Behavioral correlates of corpus callosum size: anatomical/behavioral relationships vary across sex/handedness groups.
- Author(s): Welcome, Suzanne E
- Chiarello, Christine
- Towler, Stephen
- Halderman, Laura K
- Otto, Ronald
- Leonard, Christiana M
- et al.
Published Web Locationhttps://doi.org/10.1016/j.neuropsychologia.2009.04.008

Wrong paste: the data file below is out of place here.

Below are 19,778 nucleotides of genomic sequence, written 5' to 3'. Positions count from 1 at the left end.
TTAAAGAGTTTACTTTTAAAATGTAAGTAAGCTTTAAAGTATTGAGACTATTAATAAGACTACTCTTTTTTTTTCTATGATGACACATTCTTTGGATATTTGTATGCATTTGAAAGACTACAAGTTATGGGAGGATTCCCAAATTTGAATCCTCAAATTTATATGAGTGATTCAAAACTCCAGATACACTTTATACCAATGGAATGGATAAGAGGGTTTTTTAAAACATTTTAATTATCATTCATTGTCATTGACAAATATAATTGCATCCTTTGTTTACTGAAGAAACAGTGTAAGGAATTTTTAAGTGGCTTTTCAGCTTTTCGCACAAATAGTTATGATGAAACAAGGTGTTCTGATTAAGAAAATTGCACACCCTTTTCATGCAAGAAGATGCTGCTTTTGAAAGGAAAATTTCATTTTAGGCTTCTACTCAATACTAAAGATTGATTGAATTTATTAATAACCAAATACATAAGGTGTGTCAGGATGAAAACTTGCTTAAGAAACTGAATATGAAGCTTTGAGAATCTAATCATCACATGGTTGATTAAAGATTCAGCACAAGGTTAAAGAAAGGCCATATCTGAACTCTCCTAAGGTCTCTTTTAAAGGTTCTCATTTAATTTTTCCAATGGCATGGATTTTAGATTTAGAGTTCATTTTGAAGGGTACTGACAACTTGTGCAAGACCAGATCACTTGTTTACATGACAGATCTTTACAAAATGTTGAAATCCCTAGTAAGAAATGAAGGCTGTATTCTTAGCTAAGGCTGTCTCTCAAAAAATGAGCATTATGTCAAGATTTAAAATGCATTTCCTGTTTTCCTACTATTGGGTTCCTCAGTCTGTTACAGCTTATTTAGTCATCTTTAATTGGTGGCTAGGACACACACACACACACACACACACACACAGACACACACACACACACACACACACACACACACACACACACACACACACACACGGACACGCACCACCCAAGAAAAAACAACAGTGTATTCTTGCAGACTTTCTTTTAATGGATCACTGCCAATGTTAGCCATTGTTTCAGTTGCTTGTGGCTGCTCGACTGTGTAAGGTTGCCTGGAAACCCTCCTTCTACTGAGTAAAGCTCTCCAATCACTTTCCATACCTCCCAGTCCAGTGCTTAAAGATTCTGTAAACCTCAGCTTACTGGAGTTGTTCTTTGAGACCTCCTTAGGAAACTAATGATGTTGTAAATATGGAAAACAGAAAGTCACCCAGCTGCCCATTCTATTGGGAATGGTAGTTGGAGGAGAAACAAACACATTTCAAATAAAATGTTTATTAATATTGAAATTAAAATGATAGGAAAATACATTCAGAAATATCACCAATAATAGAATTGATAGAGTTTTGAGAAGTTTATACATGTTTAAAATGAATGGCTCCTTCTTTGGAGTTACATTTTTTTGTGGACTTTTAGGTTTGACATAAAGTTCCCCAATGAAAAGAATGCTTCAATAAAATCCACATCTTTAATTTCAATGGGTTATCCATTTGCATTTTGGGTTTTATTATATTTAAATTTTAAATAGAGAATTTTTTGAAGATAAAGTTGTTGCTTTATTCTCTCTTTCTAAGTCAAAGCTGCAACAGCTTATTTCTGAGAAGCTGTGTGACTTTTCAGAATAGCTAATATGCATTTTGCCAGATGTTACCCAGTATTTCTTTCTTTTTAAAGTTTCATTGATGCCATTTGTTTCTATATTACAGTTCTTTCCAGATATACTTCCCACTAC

There are substantial individual differences in the size and shape of the corpus callosum and such differences are thought to relate to behavioral lateralization. We report findings from a large scale investigation of relationships between brain anatomy and behavioral asymmetry on a battery of visual word recognition tasks. A sample of 200 individuals was divided into groups on the basis of sex and consistency of handedness. We investigated differences between sex/handedness groups in callosal area and relationships between callosal area and behavioral predictors. Sex/handedness groups did not show systematic differences in callosal area or behavioral asymmetry. However, the groups differed in the relationships between area of the corpus callosum and behavioral asymmetry. Among consistent-handed males, callosal area was negatively related to behavioral laterality. Among mixed-handed males and consistent-handed females, behavioral laterality was not predictive of callosal area. The most robust relationship was observed in mixed-handed females, in whom behavioral asymmetry was positively related to callosal area. Our study demonstrates the importance of considering brain/behavior relationships within sub-populations, as relationships between behavioral asymmetry and callosal anatomy varied across subject groups.